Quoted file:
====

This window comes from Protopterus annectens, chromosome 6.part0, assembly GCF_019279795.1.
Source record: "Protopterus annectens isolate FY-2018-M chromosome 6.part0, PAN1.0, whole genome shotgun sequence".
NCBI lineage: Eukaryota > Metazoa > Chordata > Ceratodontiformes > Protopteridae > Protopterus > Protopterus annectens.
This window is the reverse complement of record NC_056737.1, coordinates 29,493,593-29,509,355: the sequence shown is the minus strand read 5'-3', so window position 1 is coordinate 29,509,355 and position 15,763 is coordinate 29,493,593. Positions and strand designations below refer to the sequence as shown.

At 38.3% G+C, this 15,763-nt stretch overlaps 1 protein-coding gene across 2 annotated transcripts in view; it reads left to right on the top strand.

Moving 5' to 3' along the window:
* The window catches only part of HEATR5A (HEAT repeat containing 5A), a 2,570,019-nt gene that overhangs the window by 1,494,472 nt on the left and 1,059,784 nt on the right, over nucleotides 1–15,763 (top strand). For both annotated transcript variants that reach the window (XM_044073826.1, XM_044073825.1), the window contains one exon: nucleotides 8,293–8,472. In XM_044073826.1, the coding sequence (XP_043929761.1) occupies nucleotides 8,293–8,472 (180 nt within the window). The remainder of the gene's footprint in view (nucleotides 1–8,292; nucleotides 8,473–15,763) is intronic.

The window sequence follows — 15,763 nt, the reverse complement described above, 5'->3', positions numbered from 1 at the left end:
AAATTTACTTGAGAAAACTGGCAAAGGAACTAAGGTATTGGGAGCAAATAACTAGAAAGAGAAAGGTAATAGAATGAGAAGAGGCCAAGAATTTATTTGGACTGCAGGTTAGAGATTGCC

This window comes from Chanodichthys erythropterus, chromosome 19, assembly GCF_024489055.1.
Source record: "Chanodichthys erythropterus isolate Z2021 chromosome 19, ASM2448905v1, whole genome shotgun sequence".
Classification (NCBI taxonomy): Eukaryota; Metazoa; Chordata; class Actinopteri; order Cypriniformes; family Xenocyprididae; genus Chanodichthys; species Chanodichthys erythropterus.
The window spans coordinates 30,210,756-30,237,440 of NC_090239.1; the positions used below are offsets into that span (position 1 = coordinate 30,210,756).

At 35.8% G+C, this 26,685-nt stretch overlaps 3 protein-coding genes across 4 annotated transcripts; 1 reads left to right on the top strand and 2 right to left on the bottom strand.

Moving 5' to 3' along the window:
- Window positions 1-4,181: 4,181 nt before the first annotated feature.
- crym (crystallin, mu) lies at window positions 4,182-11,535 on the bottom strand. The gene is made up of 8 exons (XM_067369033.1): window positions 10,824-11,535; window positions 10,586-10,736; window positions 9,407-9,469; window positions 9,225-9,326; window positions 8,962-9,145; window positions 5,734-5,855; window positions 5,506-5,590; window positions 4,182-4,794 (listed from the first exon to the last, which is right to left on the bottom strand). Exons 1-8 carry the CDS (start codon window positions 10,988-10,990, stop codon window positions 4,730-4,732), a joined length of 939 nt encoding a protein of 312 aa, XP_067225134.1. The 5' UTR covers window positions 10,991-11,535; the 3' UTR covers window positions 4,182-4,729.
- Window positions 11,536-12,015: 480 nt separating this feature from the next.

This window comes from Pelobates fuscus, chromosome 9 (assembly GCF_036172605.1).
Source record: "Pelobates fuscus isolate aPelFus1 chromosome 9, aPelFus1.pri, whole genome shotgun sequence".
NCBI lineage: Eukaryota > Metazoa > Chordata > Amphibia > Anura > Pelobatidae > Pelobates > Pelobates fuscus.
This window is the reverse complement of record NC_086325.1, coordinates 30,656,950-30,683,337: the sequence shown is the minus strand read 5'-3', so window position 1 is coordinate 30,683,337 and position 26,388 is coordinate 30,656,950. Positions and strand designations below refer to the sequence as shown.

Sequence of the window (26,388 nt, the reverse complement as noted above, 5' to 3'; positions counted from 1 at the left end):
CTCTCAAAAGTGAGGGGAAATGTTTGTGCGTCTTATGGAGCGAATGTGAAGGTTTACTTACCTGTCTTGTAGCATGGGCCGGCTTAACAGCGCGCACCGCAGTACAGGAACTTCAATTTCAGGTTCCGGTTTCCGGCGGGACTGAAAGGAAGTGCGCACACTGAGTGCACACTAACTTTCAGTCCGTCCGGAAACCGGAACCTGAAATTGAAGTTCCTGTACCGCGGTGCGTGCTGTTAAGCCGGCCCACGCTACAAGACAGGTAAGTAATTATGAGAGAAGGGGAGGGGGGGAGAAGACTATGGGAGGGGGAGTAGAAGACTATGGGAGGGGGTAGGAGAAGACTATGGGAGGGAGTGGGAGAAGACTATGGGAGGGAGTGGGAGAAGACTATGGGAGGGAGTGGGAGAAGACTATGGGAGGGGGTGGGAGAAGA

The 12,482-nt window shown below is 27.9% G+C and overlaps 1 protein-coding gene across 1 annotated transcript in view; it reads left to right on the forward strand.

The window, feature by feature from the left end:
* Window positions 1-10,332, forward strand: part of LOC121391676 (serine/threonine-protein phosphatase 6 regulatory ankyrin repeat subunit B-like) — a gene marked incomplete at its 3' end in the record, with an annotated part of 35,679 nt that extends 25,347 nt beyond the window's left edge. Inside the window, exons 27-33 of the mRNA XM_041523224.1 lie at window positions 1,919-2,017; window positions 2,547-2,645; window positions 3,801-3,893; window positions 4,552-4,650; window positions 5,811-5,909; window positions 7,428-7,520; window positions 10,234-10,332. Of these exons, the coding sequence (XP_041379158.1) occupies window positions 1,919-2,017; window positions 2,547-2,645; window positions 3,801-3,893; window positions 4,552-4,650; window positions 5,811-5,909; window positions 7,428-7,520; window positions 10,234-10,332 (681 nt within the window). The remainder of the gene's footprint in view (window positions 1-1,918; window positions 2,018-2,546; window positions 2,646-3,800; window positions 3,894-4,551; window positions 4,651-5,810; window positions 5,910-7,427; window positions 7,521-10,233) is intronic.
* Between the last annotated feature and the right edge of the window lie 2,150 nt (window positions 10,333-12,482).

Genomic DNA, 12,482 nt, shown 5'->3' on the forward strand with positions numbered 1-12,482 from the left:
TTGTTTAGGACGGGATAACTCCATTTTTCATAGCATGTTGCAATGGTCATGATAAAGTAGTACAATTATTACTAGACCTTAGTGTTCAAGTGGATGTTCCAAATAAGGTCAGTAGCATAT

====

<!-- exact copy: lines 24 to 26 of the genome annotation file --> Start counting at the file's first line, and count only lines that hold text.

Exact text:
CTCTCAAAAGTGAGGGGAAATGTTTGTGCGTCTTATGGAGCGAATGTGAAGGTTTACTTACCTGTCTTGTAGCATGGGCCGGCTTAACAGCGCGCACCGCAGTACAGGAACTTCAATTTCAGGTTCCGGTTTCCGGCGGGACTGAAAGGAAGTGCGCACACTGAGTGCACACTAACTTTCAGTCCGTCCGGAAACCGGAACCTGAAATTGAAGTTCCTGTACCGCGGTGCGTGCTGTTAAGCCGGCCCACGCTACAAGACAGGTAAGTAATTATGAGAGAAGGGGAGGGGGGGAGAAGACTATGGGAGGGGGAGTAGAAGACTATGGGAGGGGGTAGGAGAAGACTATGGGAGGGAGTGGGAGAAGACTATGGGAGGGAGTGGGAGAAGACTATGGGAGGGAGTGGGAGAAGACTATGGGAGGGGGTGGGAGAAGA

The 12,482-nt window shown below is 27.9% G+C and overlaps 1 protein-coding gene across 1 annotated transcript in view; it reads left to right on the forward strand.

The window, feature by feature from the left end: